In the desert colors fade, grow tired and old, and morph into unexpected patterns; almost overnight. The aquamarine door of our hotel room was at one time exactly the same as all the others that lined the outfacing corridor. Now, after years of sun bleaching heat, every one was unique; like a weather-beaten fingerprint calloused and scuffed. Every room that lay behind each door had a story all its own but none more-so than the room with which we shared a wall.
Immediately outside our neighboring room the scene is akin to the resting place in Paris of Jim Morrison. Candles and driftwood lay atop a wax encrusted concrete slab, which has a story all its own; I will get to that later. An ash tray with freshly smoked butts, old cowboy boots, and pine-cones lay in the center. Two black concrete pews occupy the flank positions allowing seated homage to be paid to the eight foot black guitar statue over-shadowing everything.
The door to Room 8 acts as a sentry to a rock and roll shrine, of sorts, soaked in legend, myth, and fact. A twisting saga of 70’s sex, music, drugs, and the search by one man to recapture solace from a land known as Joshua Tree.
On this trip Gram Parsons reserved two rooms at the Joshua Tree Inn.
He had been hanging out at the Joshua Tree National Monument on a regular basis for years; with bandmates, friends, and later Keith Richards, to get high, drink, watch the sky for UFOs, and commune with the cactus.
This time with Parsons were his “valet”, Michael Martin, Martin’s girlfriend Dale McElroy, and an old friend from Florida, Margaret Fisher. The events of what happened have been recounted many times and in many versions but it is the Dale McElroy account that is recognized to be the most reliable.
The foursome arrived Monday, September 17, 1973. That day they indulged heavily. So much so that Martin had to return to Los Angeles to replenish their supply of marijuana. Meanwhile, Parsons, McElroy, and Fisher, went for lunch at the airport, throughout which he drank Jack Daniels non-stop.
When they returned from lunch, McElroy excused herself. She couldn’t drink because she was recovering from hepatitis and wasn’t having any fun watching Parsons do what she couldn’t.
Parsons scored heroin in town and topped it off with morphine acquired from a drug connection who was staying at the Inn. Several hours later, a wasted Fisher showed up at McElroy’s door in a frantic state. Parsons had overdosed, she said. They grabbed some ice and went to Room 1, where he was passed out on the floor; blue. Fisher revived him with an ice-cube suppository; an old street remedy for overdoses. When McElroy left the two alone again, he was walking around the room, seemingly recovered.
After another hour or so Fisher returned to McElroy’s room and asked her to sit with the sleeping Parsons while she went out to get some dinner. McElroy grabbed a book and went to Parsons’s room; Room 8.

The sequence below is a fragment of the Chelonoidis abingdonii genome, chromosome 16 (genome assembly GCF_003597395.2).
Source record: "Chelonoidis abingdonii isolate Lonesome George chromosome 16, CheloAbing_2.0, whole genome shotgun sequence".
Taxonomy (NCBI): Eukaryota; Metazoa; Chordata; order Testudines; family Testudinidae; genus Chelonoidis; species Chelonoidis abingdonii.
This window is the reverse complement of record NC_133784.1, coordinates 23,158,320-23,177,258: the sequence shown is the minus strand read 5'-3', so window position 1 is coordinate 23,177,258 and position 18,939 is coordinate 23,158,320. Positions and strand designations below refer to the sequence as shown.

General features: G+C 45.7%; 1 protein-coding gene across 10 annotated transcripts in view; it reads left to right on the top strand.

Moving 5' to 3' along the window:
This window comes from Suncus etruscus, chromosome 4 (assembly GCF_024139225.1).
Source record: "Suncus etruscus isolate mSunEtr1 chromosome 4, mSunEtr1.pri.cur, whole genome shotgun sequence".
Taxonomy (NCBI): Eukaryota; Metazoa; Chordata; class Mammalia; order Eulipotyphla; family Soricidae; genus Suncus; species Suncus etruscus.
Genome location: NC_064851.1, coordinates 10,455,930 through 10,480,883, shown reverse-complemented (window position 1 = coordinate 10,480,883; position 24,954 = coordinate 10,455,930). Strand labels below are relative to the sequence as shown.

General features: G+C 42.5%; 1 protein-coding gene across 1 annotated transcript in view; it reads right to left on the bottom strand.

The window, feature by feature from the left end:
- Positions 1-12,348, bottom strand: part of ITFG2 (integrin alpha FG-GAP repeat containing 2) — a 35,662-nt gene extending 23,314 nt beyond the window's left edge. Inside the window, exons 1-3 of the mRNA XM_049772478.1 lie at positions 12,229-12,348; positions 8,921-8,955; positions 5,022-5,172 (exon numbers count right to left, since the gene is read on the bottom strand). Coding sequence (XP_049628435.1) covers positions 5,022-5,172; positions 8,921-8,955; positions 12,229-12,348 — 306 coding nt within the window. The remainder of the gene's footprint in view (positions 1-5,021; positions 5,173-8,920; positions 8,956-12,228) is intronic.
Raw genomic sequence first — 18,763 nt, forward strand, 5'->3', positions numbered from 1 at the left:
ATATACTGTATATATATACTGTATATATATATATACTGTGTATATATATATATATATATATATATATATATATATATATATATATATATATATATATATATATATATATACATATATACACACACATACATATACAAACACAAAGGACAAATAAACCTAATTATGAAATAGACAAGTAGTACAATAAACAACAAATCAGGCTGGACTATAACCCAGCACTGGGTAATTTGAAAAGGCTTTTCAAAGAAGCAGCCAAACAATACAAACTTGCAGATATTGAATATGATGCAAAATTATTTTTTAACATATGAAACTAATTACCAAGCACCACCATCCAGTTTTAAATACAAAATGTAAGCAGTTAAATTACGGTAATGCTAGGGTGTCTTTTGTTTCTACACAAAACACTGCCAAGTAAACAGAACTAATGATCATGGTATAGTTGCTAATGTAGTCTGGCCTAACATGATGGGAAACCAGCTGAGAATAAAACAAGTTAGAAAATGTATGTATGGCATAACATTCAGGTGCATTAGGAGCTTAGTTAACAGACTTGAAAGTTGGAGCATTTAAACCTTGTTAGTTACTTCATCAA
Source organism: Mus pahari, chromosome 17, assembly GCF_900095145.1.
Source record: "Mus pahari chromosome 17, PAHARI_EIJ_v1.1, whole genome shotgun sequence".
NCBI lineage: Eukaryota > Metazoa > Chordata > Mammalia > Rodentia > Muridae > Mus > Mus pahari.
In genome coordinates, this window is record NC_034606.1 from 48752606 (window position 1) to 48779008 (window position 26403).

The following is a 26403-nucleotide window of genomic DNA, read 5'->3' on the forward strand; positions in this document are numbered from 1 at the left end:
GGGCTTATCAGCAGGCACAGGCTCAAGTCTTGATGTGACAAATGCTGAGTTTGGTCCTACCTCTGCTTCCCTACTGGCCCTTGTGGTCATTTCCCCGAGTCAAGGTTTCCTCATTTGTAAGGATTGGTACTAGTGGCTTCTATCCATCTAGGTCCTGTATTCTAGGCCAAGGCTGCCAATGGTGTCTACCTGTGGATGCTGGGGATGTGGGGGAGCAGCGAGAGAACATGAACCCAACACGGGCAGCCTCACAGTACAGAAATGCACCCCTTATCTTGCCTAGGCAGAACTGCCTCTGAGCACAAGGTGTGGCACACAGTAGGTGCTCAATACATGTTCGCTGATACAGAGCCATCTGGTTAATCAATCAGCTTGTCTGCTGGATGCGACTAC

After a few minutes, she realized that his breathing had gone from normal to labored. McElroy had no experience with drug overdoses and no training in CPR. Believing that there were no other people in the hotel, she never called out for help. Instead she tried to get him breathing by pumping his chest and giving him mouth-to-mouth.
“I tried to figure out whether to stay and keep him breathing or leave and get some help…I figured if I left, he might die”
After about a half hour of futile pumping and pushing, McElroy realized that Parsons was probably beyond help. At this point Margaret Fisher returned, then left to call an ambulance. The rescue crew arrived quickly and got Parsons to the nearby Hi-Desert Memorial Hospital in Yucca Valley by 12:15 AM. The doctors found no pulse. After trying unsuccessfully to restart his heart he was declared dead at 12:30 AM, Wednesday, September 19, 1973.
The press were told that Parsons had died of natural causes, but after performing an autopsy, the coroner listed the cause of death as “drug toxicity, days, due to multiple drug use, weeks.”
Police attempted to question Fisher and McElroy at the hospital however McElroy called Phil Kaufman, a close friend of Parsons, who persuaded the sheriff that he could answer all their questions as soon as he arrived from Los Angeles. The sheriff then permitted Fisher and McElroy to stay at the Joshua Tree Inn until Kaufman arrived.
Upon his arrival the women handed over all Parsons’s drugs, which they had gathered up before the ambulance and police arrived. Kaufman took the drugs and hid them in the desert, then called the police station. He promised the police he would bring McElroy and Fisher in for questioning, then piled them in his car and drove them straight back to LA where they hid out for several days.
The Joshua Tree police never again sought out the two women.
When the news of his stepson’s death reached Bob Parsons, he immediately realized that his own interests would be best served by having the body buried in Louisiana, where the senior Parsons lived. Parsons knew that under Louisiana’s Napoleonic code, his adopted son’s estate would pass in its entirety to the nearest living male, Bob Parsons, notwithstanding any will provisions to the contrary.
The code would only apply if Bob Parsons could prove that Gram Parsons had been a resident of Louisiana. Burying him in New Orleans would bolster the tenuous arguments for Louisiana residency. Bob Parsons booked a flight to LA to claim the body. At stake was his stepson’s dwindling but still substantial fortune.
When Phil Kaufman learned of the plan to bury his friend in New Orleans, he became distraught. He knew that Parsons had no connection to the city or his stepfather and certainly wouldn’t have wanted any of his estate to pass to him. He knew that Parsons had not wanted a long, depressing, religious service with family and friends. Most of all he knew he had made a pact with Parsons;